I’ve been interested in meditation for a while (recently took a transcendental meditation course) so this caught my eye:
[Our approach is] pretty minimalist compared to how people usually think of meditating. You shut your eyes, “power down” your brain, and empty your mind. While taking deep breaths, commit to one or two essential priorities you’ll focus on in the next few hours. And all of that happens inside a minute.
This strategy came from the extremely busy lives of its originators. “At Lululemon, I was like a fish who couldn’t see the water,” Chip tells us. “I couldn’t really see how fast the company was growing. It was just unbelievable. There was so much coming at me that there was no time to cool down [and] prioritize the next few hours.”
In part, the decision to spread this message came from seeing the massive amounts of stress people in the business world are now under.
“When we were here in 2007 doing the IPO for Lululemon, we saw all these analysts — these 30 to 40-year-old guys working 24/7 — and they threw their whole lives into it,” Chip says. “Combined with how social media and technology is going, the amount of information they’re getting is leading to burnout.”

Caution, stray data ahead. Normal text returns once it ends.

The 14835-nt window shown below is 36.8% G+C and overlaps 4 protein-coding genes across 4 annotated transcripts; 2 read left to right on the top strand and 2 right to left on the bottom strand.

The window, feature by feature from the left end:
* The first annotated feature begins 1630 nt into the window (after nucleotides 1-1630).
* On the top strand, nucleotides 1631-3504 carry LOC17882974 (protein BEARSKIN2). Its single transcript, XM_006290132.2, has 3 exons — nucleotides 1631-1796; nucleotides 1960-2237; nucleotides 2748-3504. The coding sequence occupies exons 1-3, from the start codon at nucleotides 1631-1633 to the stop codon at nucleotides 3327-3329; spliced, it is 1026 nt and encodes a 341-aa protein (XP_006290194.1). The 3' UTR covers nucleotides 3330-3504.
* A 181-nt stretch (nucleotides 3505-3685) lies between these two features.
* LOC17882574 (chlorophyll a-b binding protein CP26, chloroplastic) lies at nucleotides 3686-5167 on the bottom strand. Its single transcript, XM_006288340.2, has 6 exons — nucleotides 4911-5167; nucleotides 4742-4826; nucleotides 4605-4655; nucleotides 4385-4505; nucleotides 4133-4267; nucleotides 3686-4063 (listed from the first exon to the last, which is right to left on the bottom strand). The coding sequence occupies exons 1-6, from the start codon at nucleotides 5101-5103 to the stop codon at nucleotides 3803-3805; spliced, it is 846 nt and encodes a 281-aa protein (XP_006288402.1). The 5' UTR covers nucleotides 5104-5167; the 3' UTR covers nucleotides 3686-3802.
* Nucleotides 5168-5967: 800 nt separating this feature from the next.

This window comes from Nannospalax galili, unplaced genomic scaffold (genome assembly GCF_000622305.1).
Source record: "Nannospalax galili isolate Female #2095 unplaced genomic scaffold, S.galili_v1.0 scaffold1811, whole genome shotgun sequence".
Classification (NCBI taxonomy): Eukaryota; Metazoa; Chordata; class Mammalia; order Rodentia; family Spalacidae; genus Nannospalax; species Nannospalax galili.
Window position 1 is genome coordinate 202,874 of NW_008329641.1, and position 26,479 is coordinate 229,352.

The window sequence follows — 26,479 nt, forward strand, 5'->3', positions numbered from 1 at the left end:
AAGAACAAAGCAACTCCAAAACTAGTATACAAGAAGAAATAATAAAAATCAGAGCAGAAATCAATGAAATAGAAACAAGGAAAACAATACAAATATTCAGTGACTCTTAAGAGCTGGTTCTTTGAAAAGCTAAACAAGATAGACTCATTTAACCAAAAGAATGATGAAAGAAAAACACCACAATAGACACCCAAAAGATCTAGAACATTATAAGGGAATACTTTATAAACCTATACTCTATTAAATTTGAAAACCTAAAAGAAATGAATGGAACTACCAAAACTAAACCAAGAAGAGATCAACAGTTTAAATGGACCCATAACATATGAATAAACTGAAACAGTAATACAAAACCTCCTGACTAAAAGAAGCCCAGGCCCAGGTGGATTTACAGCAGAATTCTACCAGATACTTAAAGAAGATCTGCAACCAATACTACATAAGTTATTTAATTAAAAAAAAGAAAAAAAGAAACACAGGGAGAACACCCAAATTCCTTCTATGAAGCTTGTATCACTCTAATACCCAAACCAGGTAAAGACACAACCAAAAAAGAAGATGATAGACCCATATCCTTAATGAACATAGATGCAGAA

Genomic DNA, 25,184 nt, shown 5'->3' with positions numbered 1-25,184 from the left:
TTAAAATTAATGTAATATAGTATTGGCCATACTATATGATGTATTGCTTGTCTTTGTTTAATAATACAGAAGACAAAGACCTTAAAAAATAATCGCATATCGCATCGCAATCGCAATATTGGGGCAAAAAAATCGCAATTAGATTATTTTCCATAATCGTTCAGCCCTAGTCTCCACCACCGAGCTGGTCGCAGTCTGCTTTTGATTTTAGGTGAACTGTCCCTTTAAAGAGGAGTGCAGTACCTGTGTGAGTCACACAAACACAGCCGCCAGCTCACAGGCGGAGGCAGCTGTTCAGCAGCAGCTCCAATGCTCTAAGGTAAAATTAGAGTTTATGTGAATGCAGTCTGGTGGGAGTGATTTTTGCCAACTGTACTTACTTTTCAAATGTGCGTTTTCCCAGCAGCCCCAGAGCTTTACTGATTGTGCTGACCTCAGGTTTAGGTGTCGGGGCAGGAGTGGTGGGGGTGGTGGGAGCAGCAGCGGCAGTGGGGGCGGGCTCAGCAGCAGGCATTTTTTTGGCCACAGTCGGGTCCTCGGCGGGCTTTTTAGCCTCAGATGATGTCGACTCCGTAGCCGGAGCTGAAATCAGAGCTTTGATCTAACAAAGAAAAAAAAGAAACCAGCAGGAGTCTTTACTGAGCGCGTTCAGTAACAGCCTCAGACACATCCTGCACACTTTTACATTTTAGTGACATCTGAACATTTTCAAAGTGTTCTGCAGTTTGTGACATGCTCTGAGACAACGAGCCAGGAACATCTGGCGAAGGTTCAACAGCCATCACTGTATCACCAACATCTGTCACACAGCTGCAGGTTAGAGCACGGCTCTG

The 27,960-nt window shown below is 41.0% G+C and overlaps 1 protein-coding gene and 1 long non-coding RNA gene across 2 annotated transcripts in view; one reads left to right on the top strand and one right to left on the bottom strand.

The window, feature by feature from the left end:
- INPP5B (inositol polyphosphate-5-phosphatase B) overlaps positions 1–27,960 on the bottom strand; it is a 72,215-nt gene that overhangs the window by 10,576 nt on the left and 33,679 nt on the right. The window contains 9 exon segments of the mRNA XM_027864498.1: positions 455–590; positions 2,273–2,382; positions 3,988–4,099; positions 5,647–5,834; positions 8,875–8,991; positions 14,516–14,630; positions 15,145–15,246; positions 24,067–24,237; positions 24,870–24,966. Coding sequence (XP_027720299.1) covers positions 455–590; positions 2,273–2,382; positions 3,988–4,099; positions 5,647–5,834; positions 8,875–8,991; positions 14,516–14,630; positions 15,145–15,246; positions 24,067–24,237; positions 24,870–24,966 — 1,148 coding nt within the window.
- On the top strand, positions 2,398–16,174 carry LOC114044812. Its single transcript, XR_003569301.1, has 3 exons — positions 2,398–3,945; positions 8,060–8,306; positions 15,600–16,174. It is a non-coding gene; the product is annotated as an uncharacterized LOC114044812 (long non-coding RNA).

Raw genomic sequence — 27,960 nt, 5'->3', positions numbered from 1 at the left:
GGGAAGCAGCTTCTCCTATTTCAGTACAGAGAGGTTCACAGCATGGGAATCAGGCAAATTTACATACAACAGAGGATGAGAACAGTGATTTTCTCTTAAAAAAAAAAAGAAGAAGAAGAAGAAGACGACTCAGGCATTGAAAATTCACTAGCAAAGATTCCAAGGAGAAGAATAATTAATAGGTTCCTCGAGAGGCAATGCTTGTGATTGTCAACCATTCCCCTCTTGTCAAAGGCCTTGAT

Chip also mentions he thinks meditation’s growth rate is comparable to the early popularity of yoga:
While meditation hasn’t yet become mainstream, if there’s one thing Chip’s good at, it’s spotting a trend. His first business, Westbeach, sold for $15 million after he was one of the first to spot the growing demand for surf, ski, and snowboard apparel. Lululemon was far ahead of the game when it came to yoga. They think meditation’s at the same stage.
“If I look back at where yoga started in 1998, it was never in a hotel, never in a workplace, no one ever talked about it,” Chip says. “And where it is now, I think we can see the same growth rate for meditation.